Bogota has travellers divided. The people we’ve talked to seem to either love it or hate it. After spending a few days there, I think my opinion falls somewhere in the middle. This isn’t Bogota’s fault though. I think if i’d been in the right frame of mind, I probably would have loved it. Walking around the city, it reminded me of London (England). The weather, fashion, street art and architecture were all very London-esque. They even have red buses and hordes of pigeons. The city’s location however, completely sets it apart. Bogota is surrounded by spectacular mountain peaks, that rise up into the clouds.
I have been continually impressed by the museums in Colombia. They are either free, or a steal. The most we’ve paid is 3,000 colombian pesos each, for the Gold Museum in Bogota, roughly $1.55 USD.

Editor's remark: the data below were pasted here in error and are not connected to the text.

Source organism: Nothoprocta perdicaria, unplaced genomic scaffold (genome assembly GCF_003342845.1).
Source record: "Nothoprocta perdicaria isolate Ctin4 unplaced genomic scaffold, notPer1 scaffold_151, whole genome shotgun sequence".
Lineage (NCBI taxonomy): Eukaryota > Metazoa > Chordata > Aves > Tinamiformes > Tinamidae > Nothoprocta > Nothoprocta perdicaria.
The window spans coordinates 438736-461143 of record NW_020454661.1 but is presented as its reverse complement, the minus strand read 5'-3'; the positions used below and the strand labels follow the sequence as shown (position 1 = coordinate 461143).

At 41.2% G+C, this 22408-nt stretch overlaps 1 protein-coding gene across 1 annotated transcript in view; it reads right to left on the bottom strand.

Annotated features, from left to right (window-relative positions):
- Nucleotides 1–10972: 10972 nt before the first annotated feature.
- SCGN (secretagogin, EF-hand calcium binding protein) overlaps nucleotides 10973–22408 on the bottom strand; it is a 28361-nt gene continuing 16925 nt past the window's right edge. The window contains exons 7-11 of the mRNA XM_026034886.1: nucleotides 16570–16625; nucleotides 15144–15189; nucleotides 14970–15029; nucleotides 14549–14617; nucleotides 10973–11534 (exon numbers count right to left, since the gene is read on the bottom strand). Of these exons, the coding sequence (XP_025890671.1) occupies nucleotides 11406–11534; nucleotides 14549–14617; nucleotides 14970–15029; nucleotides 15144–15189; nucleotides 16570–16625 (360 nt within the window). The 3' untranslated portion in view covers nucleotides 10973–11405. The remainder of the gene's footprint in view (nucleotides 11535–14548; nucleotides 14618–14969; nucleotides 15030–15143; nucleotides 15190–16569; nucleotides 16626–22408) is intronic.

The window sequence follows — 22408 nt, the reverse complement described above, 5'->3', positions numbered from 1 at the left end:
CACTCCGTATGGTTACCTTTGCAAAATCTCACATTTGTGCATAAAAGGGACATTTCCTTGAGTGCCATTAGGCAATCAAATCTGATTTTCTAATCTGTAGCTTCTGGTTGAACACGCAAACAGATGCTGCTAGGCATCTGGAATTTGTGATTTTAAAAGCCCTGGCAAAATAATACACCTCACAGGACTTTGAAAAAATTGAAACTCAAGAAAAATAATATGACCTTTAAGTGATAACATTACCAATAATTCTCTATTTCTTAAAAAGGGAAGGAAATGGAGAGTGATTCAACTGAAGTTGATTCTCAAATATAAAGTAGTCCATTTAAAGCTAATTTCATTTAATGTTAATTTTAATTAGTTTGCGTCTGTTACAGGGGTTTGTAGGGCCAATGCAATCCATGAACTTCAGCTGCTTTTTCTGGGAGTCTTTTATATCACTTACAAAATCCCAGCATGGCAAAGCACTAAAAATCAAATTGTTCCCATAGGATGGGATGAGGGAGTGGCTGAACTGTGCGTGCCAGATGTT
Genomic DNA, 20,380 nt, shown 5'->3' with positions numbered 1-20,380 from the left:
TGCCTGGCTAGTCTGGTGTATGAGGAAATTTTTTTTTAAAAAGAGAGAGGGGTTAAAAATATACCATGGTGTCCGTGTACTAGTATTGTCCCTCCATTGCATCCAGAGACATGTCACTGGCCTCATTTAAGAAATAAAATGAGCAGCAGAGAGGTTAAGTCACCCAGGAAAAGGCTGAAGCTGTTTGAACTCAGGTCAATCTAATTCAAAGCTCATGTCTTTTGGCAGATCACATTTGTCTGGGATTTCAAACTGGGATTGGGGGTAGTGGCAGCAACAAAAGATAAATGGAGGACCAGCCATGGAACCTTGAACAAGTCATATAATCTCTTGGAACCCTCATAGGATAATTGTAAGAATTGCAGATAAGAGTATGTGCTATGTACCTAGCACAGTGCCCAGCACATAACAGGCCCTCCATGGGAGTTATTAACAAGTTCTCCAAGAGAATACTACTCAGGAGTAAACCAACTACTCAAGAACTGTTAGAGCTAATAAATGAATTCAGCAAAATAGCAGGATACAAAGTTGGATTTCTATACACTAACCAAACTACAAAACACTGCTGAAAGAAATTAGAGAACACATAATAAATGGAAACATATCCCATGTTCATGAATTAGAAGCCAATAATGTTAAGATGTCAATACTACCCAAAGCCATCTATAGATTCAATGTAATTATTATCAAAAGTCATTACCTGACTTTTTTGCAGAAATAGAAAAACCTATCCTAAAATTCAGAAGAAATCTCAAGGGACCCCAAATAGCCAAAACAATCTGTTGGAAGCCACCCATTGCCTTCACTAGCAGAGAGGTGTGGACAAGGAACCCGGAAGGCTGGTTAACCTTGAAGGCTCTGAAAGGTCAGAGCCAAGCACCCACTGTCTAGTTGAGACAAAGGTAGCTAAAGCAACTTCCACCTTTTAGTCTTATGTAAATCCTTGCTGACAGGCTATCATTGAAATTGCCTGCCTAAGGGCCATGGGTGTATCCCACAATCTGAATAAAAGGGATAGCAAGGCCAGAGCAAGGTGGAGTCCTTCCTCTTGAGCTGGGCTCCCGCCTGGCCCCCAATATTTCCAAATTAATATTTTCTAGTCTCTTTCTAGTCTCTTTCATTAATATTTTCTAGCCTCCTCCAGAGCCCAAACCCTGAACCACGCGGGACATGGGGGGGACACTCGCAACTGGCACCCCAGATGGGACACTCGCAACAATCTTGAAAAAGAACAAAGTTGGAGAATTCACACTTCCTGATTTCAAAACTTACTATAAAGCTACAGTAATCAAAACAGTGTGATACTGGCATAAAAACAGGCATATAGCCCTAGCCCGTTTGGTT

We also visited the Botero Museum, totally free of charge. Botero himself (probably the most well known living artist from Latin America) donated the collection to the city, which includes his own works and those of other famous artists such as Picasso, Dali and Monet.
We tend to miss our friends the most when we are in big cities, so we were happy to catch up with some of the new friends that we’d made on the San Blas trip. Faye and JJ had one last night in Bogota, so we caught up with them for some pizza and jazz.
Next, we ran into Olivier and Balthasar at The Bogota Brewing Company. We had a great night with them and a group of Bogota locals, who took it upon themselves to show us a good time. Gracias chicos!
The next day we woke up in our stale smoky hostel room and decided it was time to get out of the city. We have been craving open spaces and van camping, the city is just not where we want to be right now.
We didn’t have to go far before we rolled into the carpark/campground at Laguna Tabacal, near La Vega. We spent the afternoon reading and chatting with some more friendly people from Bogota, who were also looking to escape the big city.
Posted from: Manizales, Colombia.